In my work, I love to give kids recognition for their accomplishments with praise, stickers, and points that they can cash in for prizes (toys, pencils, etc). I actually have a tiered prize box with four levels. They can use their points to “buy” 1, 4, 10, and 20-point prizes. And what do they earn points for? They earn points for doing things that are hard for them, like answering personal questions (in my therapy games), waiting their turn to talk, keeping calm when they are disappointed, cleaning up after their done playing with my toys, and doing their therapy homework which typically involves things like facing their fears, managing their anger well, and practicing self-soothing techniques like relaxation breathing.

Occasionally, I meet folks who are philosophically opposed to giving kids any kind of reward. There’s even a famous educational writer who says that one shouldn’t praise children because they will turn into “praise junkies.” Since praise includes giving any kind of compliment as well as expressing appreciation and gratitude, I find this to be ridiculous. Why shouldn’t children be provided with sincere encouragement and appreciation, especially when they are doing something that is hard for them? Also, they get corrected by adults all of the time! Kids’ lives are complicated and can be very hard. When I praise a child for waiting for a turn to speak and also give him/her points, I am also helping teach an important skill for making friends. Kids who interrupt a lot have trouble making friends and having meaningful conversations that ultimately lead to close intimate relationships. That’s just one small example.

But before you all start talking about undermining intrinsic motivation (research in this area is slight, by the way, and doesn’t apply to the situations I describe, anyway), I’ll get to my point. I too, appreciate sincere praise. I also like getting the occasional sticker! One of my internship supervisors was Dr. Sheila Eyberg, a psychologist famous for being the lead developer of Parent-Child Interaction Therapy, a psychotherapy for parents and their young children. The program, like most parent training programs, teaches parents how to praise and show other positive attention (including concrete rewards) to kids when they are behaving in ways that show social emotional growth. Sheila applied these principles to us, as well. Some of the interns didn’t like it. However, it was a red letter day for me when I pulled out one of my reports, for an evaluation I’d done under Sheila’s supervision. On the top of the report was an ice cream sticker and a note, “Good report, Elizabeth!” As interns we worked long hours, were thrown into new situations constantly, and since it was an assessment heavy internship placement, I was writing reports all of the time. I loved the sticker and compliment that Sheila gave me. It was awesome.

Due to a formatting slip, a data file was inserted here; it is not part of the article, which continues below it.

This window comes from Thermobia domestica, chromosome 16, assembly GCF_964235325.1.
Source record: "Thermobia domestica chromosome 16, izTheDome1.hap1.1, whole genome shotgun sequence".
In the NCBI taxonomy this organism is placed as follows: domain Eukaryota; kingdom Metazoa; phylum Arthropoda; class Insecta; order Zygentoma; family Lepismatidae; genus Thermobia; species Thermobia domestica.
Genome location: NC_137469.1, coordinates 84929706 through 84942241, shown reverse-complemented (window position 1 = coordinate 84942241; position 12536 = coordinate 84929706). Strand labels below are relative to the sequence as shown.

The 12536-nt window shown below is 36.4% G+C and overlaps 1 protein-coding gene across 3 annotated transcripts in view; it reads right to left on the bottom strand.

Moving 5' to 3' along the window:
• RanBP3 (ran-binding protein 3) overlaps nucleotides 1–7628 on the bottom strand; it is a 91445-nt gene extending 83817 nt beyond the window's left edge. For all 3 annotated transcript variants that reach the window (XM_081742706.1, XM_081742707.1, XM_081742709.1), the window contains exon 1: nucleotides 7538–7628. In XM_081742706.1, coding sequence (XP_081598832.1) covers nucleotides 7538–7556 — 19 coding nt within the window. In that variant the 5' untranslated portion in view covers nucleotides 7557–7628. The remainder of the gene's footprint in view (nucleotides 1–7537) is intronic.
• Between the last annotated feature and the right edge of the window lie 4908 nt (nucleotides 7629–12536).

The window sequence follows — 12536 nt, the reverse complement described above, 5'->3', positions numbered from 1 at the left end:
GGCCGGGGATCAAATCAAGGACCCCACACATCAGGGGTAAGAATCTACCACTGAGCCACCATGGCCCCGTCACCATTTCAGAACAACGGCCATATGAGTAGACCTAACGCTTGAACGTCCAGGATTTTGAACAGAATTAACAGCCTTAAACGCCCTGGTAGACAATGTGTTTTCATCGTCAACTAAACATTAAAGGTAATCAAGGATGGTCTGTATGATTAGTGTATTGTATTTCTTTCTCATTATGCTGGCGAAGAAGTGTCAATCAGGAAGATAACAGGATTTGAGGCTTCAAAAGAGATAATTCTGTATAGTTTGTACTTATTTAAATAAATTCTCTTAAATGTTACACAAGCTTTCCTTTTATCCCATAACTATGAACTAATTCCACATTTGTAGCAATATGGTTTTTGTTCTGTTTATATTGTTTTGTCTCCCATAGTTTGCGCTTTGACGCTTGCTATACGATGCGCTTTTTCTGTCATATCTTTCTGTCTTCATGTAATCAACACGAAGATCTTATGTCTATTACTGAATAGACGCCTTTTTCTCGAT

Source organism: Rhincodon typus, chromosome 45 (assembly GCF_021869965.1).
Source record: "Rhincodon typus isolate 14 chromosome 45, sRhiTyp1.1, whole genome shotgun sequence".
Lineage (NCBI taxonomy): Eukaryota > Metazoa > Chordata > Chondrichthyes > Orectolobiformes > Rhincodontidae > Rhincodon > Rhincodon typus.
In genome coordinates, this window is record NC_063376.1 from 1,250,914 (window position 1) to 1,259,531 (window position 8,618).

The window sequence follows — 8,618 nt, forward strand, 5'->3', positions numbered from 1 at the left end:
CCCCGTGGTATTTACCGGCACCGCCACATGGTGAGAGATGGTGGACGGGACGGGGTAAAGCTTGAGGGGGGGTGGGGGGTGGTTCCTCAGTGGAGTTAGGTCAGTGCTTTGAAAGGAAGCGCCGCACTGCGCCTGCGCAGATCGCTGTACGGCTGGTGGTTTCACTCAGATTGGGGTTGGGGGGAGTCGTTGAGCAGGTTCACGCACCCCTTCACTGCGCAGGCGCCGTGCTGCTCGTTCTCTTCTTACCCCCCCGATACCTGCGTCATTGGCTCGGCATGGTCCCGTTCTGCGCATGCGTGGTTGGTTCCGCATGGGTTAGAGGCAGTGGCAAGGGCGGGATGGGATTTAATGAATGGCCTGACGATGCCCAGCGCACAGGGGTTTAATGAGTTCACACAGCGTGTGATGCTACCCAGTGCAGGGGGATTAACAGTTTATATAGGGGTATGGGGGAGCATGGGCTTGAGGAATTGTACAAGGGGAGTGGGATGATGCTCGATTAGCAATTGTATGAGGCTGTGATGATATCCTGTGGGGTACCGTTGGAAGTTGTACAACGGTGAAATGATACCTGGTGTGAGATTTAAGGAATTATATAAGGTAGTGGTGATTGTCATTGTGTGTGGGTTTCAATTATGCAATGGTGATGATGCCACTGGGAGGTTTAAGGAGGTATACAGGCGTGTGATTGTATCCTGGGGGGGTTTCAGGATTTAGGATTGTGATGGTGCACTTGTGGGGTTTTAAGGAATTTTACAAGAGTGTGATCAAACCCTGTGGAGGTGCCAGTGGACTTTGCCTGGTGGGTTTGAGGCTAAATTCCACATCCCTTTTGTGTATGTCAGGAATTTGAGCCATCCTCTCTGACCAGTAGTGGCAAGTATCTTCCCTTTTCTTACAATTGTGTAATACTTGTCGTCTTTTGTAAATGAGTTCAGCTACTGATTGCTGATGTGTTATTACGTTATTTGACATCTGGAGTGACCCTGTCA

So what’s this have to do with breast cancer, you ask? I recently mentioned my cousin’s wife, Brenda, also a breast cancer survivor. (By the way, Brenda finished her 20 miles today of the first day of her 60 mile, 3 day, Susan Komen breast cancer walk. Go, Brenda!!!) I don’t know where she got her treatment but my mom told me that when she was done, she was given a “model patient” certificate. My first thought? “I want one of those.” Then I laughed my ass off at myself (in my head) for that being my first thought. This is actually the first time I’ve let that thought leave my brain because come on, it’s a little embarrassing.

But today I got something better than a sticker! Two sweet little thank you emails. I had sent individual thank you note to Dr. Beatty and the other medical staff in the office. I got one note from the reception coordinator, Alysia and the other from Dr. Beatty. And yes, I would have been fine without this praise, it was nice to get. I believe that I can be a “praise thriver” without becoming a “praise junkie.” And Brenda, even if you don’t walk another single step this weekend, I’ve got a sheet of stickers with your name on it!